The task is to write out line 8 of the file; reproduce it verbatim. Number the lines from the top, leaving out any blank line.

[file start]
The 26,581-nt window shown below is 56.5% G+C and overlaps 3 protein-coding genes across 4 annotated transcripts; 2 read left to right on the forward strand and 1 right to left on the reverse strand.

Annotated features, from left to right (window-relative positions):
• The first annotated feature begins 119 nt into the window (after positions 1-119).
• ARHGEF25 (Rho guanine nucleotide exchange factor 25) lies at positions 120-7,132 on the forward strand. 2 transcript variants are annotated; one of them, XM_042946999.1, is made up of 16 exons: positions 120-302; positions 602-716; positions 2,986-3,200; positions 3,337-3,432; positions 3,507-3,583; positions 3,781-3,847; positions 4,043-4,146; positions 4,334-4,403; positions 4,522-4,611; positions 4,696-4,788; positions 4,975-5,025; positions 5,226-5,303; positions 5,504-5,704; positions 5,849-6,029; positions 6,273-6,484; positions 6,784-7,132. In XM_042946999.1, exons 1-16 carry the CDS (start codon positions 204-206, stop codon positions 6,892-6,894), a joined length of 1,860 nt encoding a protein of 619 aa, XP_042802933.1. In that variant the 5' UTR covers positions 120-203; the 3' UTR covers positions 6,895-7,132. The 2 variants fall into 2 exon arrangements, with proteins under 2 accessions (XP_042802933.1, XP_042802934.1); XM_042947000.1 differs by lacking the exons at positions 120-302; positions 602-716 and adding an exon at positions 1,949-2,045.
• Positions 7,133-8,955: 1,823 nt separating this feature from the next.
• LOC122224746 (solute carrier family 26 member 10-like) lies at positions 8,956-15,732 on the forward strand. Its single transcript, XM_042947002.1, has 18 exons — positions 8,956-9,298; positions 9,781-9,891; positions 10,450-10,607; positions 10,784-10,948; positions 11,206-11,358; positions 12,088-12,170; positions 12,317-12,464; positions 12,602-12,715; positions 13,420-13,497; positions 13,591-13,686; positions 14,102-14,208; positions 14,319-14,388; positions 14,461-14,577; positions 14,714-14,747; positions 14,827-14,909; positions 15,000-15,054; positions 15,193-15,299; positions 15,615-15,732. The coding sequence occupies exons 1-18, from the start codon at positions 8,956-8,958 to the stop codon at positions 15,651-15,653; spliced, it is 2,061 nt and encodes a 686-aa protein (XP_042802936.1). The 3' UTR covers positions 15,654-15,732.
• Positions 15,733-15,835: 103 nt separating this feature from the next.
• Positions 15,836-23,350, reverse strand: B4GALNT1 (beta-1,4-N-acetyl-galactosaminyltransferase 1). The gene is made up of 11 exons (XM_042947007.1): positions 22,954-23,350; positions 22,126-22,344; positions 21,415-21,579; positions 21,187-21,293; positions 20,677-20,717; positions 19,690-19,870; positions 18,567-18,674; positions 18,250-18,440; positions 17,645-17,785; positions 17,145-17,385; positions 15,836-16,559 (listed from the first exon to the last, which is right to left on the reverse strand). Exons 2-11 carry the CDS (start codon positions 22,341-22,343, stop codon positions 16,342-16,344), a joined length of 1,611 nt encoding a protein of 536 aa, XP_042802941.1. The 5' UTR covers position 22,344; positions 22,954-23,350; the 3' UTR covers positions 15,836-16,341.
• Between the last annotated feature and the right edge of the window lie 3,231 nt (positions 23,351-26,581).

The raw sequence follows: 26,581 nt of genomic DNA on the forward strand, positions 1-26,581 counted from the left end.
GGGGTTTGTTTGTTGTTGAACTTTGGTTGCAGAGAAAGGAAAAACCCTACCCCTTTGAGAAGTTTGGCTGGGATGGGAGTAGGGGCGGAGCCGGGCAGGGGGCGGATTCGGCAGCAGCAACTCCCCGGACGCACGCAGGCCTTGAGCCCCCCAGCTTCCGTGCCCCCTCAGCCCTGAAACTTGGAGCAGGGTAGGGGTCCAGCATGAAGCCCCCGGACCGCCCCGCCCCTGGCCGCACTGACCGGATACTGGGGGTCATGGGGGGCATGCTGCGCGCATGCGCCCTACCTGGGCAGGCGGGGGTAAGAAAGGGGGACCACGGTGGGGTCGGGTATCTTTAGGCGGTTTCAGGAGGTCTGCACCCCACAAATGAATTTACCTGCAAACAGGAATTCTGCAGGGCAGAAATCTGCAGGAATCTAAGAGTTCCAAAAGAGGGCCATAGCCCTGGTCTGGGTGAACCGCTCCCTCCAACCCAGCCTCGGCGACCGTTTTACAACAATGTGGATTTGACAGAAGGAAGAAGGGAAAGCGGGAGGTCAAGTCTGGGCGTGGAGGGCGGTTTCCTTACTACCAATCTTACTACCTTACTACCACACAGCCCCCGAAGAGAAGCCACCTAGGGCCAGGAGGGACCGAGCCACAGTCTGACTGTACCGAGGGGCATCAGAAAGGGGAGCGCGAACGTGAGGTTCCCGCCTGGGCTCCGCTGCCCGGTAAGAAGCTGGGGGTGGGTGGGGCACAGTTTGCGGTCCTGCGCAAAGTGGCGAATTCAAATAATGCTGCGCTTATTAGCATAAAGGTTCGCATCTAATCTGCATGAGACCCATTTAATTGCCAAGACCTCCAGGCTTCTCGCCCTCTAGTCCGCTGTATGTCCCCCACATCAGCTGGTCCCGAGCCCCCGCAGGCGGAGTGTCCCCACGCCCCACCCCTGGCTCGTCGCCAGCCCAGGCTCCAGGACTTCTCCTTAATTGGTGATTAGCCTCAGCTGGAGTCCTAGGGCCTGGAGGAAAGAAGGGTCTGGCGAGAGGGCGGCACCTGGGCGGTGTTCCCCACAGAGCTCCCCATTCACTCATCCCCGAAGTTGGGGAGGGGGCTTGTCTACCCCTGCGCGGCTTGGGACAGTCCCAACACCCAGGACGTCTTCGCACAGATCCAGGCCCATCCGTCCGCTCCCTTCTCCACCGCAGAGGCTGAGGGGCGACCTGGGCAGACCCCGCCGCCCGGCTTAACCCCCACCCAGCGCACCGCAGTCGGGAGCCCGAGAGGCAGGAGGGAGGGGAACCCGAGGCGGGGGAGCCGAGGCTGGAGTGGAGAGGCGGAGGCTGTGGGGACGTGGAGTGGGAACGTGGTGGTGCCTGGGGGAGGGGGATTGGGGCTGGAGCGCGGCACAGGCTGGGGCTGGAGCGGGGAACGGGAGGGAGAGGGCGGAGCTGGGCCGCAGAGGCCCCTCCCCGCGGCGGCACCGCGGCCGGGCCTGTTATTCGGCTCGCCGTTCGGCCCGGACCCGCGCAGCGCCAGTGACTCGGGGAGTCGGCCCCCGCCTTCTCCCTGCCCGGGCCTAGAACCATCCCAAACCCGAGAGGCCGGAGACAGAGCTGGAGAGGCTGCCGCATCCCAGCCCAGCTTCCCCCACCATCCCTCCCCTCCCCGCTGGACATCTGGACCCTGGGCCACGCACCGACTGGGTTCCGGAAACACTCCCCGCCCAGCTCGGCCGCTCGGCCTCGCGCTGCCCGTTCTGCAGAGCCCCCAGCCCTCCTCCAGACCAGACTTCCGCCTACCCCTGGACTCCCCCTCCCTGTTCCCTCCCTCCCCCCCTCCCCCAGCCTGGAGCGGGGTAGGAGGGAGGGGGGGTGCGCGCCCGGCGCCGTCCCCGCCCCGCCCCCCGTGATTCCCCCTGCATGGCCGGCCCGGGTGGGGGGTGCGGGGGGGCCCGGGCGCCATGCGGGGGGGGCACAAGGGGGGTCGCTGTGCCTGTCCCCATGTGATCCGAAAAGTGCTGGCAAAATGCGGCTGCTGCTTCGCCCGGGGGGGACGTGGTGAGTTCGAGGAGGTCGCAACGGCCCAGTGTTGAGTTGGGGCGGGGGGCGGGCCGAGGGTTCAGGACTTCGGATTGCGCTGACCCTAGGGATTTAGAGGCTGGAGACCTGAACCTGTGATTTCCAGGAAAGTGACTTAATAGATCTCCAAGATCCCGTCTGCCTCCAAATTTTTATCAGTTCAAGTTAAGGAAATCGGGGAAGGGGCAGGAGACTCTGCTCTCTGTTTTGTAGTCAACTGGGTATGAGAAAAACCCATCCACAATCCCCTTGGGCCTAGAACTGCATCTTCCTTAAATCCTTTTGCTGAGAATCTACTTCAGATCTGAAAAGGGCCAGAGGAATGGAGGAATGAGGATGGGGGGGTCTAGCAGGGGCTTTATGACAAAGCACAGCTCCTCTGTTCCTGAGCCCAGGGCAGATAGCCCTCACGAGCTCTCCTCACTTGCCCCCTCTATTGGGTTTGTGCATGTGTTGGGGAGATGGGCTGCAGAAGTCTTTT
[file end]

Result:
• Positions 15,836-23,350, reverse strand: B4GALNT1 (beta-1,4-N-acetyl-galactosaminyltransferase 1). The gene is made up of 11 exons (XM_042947007.1): positions 22,954-23,350; positions 22,126-22,344; positions 21,415-21,579; positions 21,187-21,293; positions 20,677-20,717; positions 19,690-19,870; positions 18,567-18,674; positions 18,250-18,440; positions 17,645-17,785; positions 17,145-17,385; positions 15,836-16,559 (listed from the first exon to the last, which is right to left on the reverse strand). Exons 2-11 carry the CDS (start codon positions 22,341-22,343, stop codon positions 16,342-16,344), a joined length of 1,611 nt encoding a protein of 536 aa, XP_042802941.1. The 5' UTR covers position 22,344; positions 22,954-23,350; the 3' UTR covers positions 15,836-16,341.